Bumgarner, who had thrown just 97 pitches to get through seven innings, was due to bat second in the top of the eighth, but manager Bruce Bochy chose to pull him for pinch-hitter Mac Williamson, who struck out against lefty reliever Grant Dayton. After the game, neither the manager nor the pitcher offered much insight into the decision. Via the San Jose Mercury News' Andrew Baggarly, a terse Bochy said, "I talked to Bum. We talked. I’ll leave it at that.” Bumgarner said, "You’re never going to say I can’t go anymore. But the tank’s running low for sure. At the same time, we believe in our guys down there. And they’re capable of getting the job done.”
Bumgarner’s answers don't hold much water. He’s thrown as many as 117 pitches in a game this year and has gone past 100 in 25 of his 32 starts, including 106 in his previous turn on Sept. 14. With the Giants clinging to a one-run lead in a division race that could swing to a gap of either four games or six with five head-to-head matchups still to come—the difference between his team retaining some grip on its own destiny and not—we're supposed to believe he was out of gas? This coming from the man who threw 68 pitches out of the bullpen on two days' rest in Game 7 of the 2014 World Series? The one who had put together his second-highest game score of the season to the point of the confrontation? With so much at stake, surely he had at least another inning in him against the Dodgers' 7-8-9 hitters, including the lefty Utley and the pitcher's spot.
On the other hand, Bumgarner shouldn't have been expected to throw his bullpen under the bus, but the evidence of the team's second-half collapse lay at its feet. The Giants were an NL-best 57–33 before the All-Star break but are a league-worst 22–38 since. Though the bullpen's collective ERA in the second half is 3.34 compared to 3.94 in the first half—with a league-best 22% rate of allowing inherited runners to score in each split—the unit has blown a league-high 30 saves, including eight in its 18 September games. San Francisco has gone 64–9 (.877) in games in which it has taken a lead into the ninth inning this year; the average team has posted a .959 winning percentage in that situation. That's a shortfall of six wins when spread out over the 73 times the team has been in that situation—the same margin as the division race, including Monday’s result. Via Baggarly, the Giants are 4–5 this month when taking a lead into the ninth.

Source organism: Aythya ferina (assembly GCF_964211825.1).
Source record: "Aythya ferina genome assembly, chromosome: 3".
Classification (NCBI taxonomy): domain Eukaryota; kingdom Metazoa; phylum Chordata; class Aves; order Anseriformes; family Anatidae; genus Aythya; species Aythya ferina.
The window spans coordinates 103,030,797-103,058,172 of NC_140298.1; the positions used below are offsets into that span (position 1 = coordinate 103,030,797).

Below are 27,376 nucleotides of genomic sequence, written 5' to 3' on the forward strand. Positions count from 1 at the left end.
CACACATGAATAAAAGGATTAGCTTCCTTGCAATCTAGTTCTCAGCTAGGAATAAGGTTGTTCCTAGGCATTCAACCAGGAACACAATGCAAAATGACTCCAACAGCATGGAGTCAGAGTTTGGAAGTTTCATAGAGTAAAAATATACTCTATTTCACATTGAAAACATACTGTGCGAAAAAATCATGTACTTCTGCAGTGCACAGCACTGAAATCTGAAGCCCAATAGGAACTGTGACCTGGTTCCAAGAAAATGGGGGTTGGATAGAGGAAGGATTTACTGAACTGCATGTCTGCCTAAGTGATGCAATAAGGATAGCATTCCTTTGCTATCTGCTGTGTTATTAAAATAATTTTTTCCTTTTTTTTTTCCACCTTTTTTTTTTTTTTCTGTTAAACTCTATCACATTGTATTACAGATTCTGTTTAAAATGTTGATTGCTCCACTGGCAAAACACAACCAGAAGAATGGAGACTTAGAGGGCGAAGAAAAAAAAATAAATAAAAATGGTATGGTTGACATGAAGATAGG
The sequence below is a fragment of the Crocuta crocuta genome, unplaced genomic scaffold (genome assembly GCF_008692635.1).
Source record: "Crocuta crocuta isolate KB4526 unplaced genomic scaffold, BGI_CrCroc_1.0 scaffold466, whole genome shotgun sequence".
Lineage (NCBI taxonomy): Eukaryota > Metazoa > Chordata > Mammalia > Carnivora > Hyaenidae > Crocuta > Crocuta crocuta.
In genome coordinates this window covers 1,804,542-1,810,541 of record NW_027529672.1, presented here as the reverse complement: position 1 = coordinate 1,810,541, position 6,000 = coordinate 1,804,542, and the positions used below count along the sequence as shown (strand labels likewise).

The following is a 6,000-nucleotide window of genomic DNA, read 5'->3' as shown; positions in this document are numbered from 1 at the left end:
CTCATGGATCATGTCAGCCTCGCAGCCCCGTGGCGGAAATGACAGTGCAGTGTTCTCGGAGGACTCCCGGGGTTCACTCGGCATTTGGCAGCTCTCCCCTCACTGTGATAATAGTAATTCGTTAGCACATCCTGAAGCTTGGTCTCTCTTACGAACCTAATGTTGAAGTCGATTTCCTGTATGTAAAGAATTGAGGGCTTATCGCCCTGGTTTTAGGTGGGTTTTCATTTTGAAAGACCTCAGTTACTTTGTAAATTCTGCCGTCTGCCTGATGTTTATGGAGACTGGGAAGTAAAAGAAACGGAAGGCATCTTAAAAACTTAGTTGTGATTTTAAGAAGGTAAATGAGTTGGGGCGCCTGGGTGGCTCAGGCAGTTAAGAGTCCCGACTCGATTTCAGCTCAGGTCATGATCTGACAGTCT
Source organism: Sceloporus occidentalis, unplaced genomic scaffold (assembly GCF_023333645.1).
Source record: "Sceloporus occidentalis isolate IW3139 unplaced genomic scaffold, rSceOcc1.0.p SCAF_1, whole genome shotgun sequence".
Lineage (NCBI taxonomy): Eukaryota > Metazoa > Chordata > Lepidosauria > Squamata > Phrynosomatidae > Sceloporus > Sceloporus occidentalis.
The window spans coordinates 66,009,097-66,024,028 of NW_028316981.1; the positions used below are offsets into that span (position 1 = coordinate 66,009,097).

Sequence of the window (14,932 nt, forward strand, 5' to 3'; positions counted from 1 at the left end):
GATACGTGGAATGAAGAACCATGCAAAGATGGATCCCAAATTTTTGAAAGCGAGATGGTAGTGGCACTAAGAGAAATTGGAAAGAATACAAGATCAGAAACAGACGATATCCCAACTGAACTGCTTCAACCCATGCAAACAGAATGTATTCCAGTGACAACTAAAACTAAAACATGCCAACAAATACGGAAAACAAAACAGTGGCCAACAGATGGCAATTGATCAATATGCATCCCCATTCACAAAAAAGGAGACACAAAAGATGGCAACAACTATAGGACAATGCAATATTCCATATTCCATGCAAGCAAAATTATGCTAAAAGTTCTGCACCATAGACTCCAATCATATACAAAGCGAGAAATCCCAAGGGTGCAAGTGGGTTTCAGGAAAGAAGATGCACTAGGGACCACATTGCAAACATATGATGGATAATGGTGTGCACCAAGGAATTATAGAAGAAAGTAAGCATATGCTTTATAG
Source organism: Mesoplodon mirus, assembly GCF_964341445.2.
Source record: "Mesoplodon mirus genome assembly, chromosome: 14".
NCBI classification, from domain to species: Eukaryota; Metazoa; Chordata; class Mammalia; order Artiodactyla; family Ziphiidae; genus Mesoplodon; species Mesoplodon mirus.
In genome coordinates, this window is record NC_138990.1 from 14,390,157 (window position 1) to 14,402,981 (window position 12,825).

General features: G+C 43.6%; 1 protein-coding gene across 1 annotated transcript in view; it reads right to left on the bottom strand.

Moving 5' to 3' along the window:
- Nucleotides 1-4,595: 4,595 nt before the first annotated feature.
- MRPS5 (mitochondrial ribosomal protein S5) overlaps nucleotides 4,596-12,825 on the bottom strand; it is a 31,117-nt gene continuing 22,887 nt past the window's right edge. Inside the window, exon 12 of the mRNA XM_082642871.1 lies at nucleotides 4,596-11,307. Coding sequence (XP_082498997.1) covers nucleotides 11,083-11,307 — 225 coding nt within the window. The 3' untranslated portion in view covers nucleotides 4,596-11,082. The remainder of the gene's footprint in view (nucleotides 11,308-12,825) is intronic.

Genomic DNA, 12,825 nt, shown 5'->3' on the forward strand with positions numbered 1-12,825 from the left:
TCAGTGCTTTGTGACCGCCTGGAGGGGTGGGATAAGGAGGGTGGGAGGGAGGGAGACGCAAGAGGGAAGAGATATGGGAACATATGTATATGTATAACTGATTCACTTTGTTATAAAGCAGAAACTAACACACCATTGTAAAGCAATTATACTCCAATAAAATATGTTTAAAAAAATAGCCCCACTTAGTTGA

Bochy owns three World Series rings and likely a spot on the wall in Cooperstown thanks to his typically deft touch with relievers when the stakes are at their highest, but he has been far less sure-handed regarding such matters these days. Steering clear of deposed closer Santiago Casilla—who has blown nine saves in 40 attempts—he patched together a scoreless eighth using lefty Will Smith and righty Derek Law, but nobody he turned to in the ninth could get the job done. Law served up a leadoff single to lefty pinch-hitter Andrew Toles; lefty reliever Javier Lopez allowed a single to the lefty-swinging Seager; and then righty Hunter Strickland arrived to face the righty Turner, who throughout his career has hit same-side pitching at such a better clip (.830 OPS to .693 overall, .915 to .620 this year) that by-the-book platooning is a glaring mistake. Turner brought Toles home with a game-tying single, and then Adrian Gonzalez launched a hanging curveball to the rightfield warning track, where it deflected off the heel of Hunter Pence's glove and hit the wall, allowing Seager to skate home with the winning run.
With it, the Giants' chances at taking the NL West are seemingly gone; their odds to win the division are now a mere 1.3%, according to Baseball Prospectus. At 79–71, San Francisco is tied with the Cardinals for the second NL wild-card spot, one game behind the Mets (80–70), and the Giants hold the lowest odds of the three (54.6%, compared to 57.3% for St. Louis and 85.4% for New York). They’re in danger becoming the first team in MLB history to miss the playoffs after posting the league's best first-half record.
As for the Dodgers (85–65): With 12 games to play, they have a magic number of seven to clinch their fourth straight division title, which is uncharted territory in franchise history. With Kershaw having offered a second strong showing since returning from his injury—cumulatively, he's allowed three runs (two earned) and nine hits in 14 innings, with a 17.0 strikeout-to-walk ratio—they have to be feeling as good about themselves as they have all season.